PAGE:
It’s a fact that our learning ability is far greater when we are at ease with ourselves, and this is why school trips have long been considered not only recreational but extremely educational too. School trips augment the course materials and provide reinforcement for lessons learned are being learned by establishing a thematic connection as well as a sense of unity of theory and practice—depending upon the course and on the school trips planned. I remember the best school outing ever. It was a Grand Canyon Day Trip package organized in secrecy by the parents and teachers. You can just imagine our faces when we thought we were in for a double dose of mathematics only to be told to leave our coats on as we’re off on the day trip of a life time.
There were many great school trips and I guess I was lucky as I know that not all schools and families are in a position to lay on these educational excursions. I remember one summer, as a supplement to advancement courses for at-risk high school students, one community college teaching team ushered the students to the Steinhart Aquarium and then on to the Haight Ashbury District—both in San Francisco, California.
Students were provided round-trip transportation, free bag lunches, entrance tickets to the aquarium, itineraries, disposable cameras and guide sheets (for the “Summer of Love” segment of the excursion), and adult escorts (one adult for every five students).
At the aquarium, the tour involved a rare behind-the-scenes walk-through, which entailed two trained and practiced aquarium staff speaking on the various marine life that were kept in special tanks and pools in the underground channels of the aquarium; and a free roaming period for observing the public tanks. Some students made use of the cameras, taking photographs (where allowed), for example, in the Skulls exhibit room, where over 1,500 skulls of various mammals are displayed on gallery-style walls.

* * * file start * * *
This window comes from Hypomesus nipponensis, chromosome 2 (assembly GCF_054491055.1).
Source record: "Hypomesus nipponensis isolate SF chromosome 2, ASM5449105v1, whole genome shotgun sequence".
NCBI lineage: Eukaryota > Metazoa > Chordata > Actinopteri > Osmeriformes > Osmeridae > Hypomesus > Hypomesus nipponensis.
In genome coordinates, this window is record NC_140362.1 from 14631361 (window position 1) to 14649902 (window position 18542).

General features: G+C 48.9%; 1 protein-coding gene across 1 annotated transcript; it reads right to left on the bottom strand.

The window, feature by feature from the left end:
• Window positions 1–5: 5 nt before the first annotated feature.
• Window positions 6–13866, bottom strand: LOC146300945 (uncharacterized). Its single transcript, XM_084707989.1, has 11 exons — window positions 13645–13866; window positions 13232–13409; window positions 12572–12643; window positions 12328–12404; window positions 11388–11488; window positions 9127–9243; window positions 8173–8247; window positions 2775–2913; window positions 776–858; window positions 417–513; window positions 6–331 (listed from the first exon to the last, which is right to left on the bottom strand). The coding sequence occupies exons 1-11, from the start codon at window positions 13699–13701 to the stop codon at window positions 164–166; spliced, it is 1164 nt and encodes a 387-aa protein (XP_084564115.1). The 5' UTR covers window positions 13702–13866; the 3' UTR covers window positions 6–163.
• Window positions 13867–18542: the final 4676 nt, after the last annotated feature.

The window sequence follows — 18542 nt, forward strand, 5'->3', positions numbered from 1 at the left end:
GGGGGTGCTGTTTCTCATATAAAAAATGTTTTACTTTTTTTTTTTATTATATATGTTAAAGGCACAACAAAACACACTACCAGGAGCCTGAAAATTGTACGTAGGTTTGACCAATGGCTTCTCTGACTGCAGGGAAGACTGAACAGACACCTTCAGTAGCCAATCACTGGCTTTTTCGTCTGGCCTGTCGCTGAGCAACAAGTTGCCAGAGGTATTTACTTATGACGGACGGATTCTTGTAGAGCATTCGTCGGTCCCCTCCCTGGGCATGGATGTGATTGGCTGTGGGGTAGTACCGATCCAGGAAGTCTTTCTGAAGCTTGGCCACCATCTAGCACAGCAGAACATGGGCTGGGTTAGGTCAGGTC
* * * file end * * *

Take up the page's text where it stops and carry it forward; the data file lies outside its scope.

For the “Summer of Love” leg of the tour—which the students did after lunch—each was guided by handout that contained information for a Haight Street scavenger hunt: each landmark had a historical background and was to be “found” and photographed (for a Photoshop session upon return to the school). In addition, the students had read a “Hippie Timeline”, which stimulated their interest in the arts, the music, the literature, and the legal, social, and political atmosphere of the period. (The timeline was taken from hippy.com.)
From civil rights acts and black student arrests to the music of Bob Dylan and the onset of LSD research to Kennedy, Johnson, Martin Luther King, and Malcolm X to the founding of Amnesty of International and the Vietnam War—the students found visual, auditory, kinesthetic, and other materials for art projects, English assignments, Study Skills work, and even Career exploration.
These combination school trips, then, contributed to a learning experience that in turn contributed to outcome-based “products”… short films, digital photography, journaling and reviews, and comprehensive evaluations.
I think every school should invest time and budget into school trips. My English pen pal from yesteryear used to write about how her high school was arranging a day trip to France, sailing from Newhaven to Dieppe, and then later on in the year Paris day trips were in the planning the older kids. Interactive, educational, and thoroughly enjoyable. May there always be school trips